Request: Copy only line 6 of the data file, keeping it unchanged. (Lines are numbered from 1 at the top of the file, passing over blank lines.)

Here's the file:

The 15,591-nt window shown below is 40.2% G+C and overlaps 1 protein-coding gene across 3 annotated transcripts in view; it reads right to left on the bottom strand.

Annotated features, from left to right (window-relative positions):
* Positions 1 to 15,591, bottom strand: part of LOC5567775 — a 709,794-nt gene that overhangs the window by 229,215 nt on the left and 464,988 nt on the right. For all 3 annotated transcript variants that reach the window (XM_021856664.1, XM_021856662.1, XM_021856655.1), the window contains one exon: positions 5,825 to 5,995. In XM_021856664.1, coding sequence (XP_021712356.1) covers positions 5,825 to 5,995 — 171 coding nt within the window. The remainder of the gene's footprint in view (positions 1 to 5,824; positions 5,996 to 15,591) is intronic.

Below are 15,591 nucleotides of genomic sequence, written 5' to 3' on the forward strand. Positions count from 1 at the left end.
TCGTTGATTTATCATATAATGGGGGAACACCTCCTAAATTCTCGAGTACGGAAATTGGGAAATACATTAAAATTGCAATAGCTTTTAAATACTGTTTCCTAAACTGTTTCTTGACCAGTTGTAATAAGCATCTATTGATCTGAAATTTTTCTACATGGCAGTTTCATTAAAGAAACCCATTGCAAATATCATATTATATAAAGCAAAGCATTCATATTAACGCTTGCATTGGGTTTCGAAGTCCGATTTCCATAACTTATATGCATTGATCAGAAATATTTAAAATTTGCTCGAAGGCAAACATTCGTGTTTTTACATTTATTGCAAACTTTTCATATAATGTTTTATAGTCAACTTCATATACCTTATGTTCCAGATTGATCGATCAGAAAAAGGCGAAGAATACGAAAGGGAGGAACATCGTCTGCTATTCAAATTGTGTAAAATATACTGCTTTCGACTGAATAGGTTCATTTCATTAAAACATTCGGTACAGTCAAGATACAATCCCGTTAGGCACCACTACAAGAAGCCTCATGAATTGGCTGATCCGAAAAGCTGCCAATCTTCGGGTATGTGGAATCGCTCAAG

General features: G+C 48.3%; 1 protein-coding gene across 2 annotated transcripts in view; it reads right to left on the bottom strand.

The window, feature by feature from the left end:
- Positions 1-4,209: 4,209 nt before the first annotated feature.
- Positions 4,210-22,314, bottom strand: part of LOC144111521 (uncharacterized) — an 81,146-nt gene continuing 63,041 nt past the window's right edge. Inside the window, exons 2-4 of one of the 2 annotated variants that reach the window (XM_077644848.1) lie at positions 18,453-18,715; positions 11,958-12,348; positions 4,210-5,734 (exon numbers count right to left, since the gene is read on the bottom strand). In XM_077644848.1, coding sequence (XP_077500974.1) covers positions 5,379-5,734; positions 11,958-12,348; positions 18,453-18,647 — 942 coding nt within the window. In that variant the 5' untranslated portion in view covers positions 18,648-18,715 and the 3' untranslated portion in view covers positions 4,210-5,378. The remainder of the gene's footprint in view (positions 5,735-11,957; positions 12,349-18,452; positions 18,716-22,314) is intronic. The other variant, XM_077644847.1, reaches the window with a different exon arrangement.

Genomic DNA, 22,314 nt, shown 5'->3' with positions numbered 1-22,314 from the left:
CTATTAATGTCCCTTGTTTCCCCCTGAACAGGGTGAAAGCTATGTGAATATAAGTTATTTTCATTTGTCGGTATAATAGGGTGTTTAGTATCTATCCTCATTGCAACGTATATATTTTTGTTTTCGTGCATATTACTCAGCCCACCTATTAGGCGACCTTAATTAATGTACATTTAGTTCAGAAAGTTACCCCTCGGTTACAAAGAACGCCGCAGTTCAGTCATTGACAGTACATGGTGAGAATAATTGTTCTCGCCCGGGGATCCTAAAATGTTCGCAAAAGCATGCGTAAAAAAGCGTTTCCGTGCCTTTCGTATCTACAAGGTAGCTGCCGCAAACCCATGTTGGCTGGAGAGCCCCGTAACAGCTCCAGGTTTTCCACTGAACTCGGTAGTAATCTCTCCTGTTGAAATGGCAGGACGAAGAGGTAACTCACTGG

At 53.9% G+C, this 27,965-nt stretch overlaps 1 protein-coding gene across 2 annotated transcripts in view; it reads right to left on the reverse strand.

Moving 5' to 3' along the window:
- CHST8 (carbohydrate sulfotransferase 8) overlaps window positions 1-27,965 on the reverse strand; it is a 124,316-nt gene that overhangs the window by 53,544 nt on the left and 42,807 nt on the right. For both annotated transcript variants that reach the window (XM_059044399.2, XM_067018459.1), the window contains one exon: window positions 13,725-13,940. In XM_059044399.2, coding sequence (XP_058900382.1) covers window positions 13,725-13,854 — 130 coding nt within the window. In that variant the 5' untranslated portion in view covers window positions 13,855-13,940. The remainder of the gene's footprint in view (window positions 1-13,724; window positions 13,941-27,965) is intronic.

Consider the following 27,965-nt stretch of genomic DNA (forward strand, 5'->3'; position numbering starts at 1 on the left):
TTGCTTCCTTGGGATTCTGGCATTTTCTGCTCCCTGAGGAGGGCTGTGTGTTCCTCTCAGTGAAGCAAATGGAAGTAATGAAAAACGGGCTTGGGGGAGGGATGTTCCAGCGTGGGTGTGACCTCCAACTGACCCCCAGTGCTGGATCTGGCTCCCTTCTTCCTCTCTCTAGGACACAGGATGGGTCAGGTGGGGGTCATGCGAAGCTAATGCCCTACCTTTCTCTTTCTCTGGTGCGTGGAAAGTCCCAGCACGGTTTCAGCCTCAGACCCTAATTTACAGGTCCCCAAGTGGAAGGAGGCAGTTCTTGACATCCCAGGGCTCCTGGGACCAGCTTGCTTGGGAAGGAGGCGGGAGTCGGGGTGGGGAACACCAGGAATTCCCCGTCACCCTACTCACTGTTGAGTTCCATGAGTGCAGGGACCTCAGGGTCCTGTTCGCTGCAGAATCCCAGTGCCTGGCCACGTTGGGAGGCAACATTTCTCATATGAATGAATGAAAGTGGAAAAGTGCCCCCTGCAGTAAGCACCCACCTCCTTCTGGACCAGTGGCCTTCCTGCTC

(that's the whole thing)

General features: G+C 48.3%; 1 protein-coding gene across 2 annotated transcripts in view; it reads right to left on the bottom strand.